"For me the main currency of a constructive political conversation is: goverment policy is X. Goverment policy should be Y." This is simply untrue. It was not your approach when Bush was president, not about the war, the economy, or anything else I can think of. At that time you argued from first principles about general topics. You guessed at the motivations of Bush and conservatives. It is now too late to correct that. To take the stance that now that Your Guy is governing, you no longer wish to have those discussions, but only to discuss what the government should do, with reference to specific policies, is transparently a change in response to your perception that Obama has the whip hand. If you cannot see this very basic point about yourself, there is nothing that any argument will accomplish.

Secondly, for the first two examples you give, affirmative action and voter ID, you have begged the questions. As affirmative action comes up in a variety of court actions, including one that weighs heavily on the current nomination to the Supreme Court, the first principles are extremely important to discuss. You dismissively retreat to scoffing at the very idea of discussing it, because in one narrow area - private college admissions, the government has little say. As to the voter ID, you declare that the Fourteenth Amendment will require that ID's be paid for by the state, so there is no possible argument there either.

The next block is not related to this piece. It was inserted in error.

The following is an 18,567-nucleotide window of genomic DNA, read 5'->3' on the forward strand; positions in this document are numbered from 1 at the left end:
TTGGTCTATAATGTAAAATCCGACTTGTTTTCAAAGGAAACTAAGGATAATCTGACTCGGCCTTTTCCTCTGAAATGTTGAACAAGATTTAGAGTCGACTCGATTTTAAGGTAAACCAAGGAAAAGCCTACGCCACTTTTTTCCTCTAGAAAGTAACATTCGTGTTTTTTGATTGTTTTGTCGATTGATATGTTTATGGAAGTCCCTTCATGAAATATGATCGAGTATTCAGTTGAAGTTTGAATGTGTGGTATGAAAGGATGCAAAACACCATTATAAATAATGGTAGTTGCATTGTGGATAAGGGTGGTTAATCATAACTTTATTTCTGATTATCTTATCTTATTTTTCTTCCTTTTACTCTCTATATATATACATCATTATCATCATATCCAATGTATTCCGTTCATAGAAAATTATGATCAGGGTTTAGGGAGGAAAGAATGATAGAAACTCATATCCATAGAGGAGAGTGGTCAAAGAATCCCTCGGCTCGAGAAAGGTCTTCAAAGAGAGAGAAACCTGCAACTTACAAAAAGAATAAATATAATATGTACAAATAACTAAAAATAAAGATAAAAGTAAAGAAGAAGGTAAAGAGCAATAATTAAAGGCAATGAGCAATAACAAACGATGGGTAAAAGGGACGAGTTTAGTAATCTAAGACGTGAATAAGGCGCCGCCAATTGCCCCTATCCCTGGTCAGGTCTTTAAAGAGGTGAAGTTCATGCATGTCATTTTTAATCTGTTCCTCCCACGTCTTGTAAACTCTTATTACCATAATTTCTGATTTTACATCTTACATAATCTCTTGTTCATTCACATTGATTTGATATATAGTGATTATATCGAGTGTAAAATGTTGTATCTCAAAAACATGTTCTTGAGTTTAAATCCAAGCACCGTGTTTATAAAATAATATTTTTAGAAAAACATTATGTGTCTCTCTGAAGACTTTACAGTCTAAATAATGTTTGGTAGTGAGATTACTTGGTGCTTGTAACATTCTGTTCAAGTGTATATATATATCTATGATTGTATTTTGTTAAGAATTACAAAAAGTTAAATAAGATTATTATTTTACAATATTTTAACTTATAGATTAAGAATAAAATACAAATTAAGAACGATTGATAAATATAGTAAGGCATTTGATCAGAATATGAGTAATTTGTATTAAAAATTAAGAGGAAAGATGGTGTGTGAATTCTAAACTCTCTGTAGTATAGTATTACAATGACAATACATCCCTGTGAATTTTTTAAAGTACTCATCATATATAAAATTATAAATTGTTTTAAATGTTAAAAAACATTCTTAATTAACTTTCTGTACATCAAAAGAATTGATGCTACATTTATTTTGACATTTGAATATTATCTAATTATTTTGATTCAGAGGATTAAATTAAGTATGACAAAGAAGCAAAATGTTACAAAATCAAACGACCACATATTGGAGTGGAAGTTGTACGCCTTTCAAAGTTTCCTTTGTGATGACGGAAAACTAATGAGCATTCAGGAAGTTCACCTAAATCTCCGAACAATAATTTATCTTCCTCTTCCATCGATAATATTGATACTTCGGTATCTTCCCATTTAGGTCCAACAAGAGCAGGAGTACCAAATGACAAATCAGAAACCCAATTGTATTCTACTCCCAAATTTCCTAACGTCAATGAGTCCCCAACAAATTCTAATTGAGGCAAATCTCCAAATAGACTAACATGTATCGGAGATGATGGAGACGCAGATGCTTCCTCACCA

You hear an argument from your side of the aisle, state "that settles it," and are not interested in further discussion. You believe you wish to have further discussion, but you have excluded everything that doesn't fit into your narrow bounds.

I don't believe you are being manipulative in always setting the terms of any discussion only to the single point you see with shining clarity. I believe you are sincere, and that you do see these matters in terms of the one shiny bit you have in your hand. What I hope to convince you of is that to participate in a discussion, one has to be able to put oneself into the thinking of the other disputant, at least temporarily, in order to understand at all.

copithorne said...

Once again, I invited you to present policy arguments. And it just doesn't seem to be a subject that you or your friends here can marshall a response to. So, that will be a yawning gap between our understanding of what constitutes politics and what constitutes a meaningful conversation about politics.